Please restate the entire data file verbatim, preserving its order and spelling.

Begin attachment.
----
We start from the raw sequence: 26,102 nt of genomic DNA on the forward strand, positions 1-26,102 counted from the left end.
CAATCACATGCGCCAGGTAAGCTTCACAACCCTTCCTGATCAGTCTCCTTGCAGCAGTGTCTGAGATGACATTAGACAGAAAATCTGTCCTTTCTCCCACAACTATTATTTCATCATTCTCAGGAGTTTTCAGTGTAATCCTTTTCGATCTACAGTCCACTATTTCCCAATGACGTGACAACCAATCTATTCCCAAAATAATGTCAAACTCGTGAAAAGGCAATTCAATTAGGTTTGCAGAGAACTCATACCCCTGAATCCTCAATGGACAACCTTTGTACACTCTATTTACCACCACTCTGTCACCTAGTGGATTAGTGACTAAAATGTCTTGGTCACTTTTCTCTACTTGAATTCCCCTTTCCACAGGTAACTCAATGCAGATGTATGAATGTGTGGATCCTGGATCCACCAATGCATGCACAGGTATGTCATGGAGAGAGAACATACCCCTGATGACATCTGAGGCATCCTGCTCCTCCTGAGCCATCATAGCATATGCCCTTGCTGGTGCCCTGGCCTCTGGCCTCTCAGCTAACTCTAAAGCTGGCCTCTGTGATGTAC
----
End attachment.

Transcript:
We start from the raw sequence: 26,102 nt of genomic DNA on the forward strand, positions 1-26,102 counted from the left end.
CAATCACATGCGCCAGGTAAGCTTCACAACCCTTCCTGATCAGTCTCCTTGCAGCAGTGTCTGAGATGACATTAGACAGAAAATCTGTCCTTTCTCCCACAACTATTATTTCATCATTCTCAGGAGTTTTCAGTGTAATCCTTTTCGATCTACAGTCCACTATTTCCCAATGACGTGACAACCAATCTATTCCCAAAATAATGTCAAACTCGTGAAAAGGCAATTCAATTAGGTTTGCAGAGAACTCATACCCCTGAATCCTCAATGGACAACCTTTGTACACTCTATTTACCACCACTCTGTCACCTAGTGGATTAGTGACTAAAATGTCTTGGTCACTTTTCTCTACTTGAATTCCCCTTTCCACAGGTAACTCAATGCAGATGTATGAATGTGTGGATCCTGGATCCACCAATGCATGCACAGGTATGTCATGGAGAGAGAACATACCCCTGATGACATCTGAGGCATCCTGCTCCTCCTGAGCCATCATAGCATATGCCCTTGCTGGTGCCCTGGCCTCTGGCCTCTCAGCTAACTCTAAAGCTGGCCTCTGTGATGTAC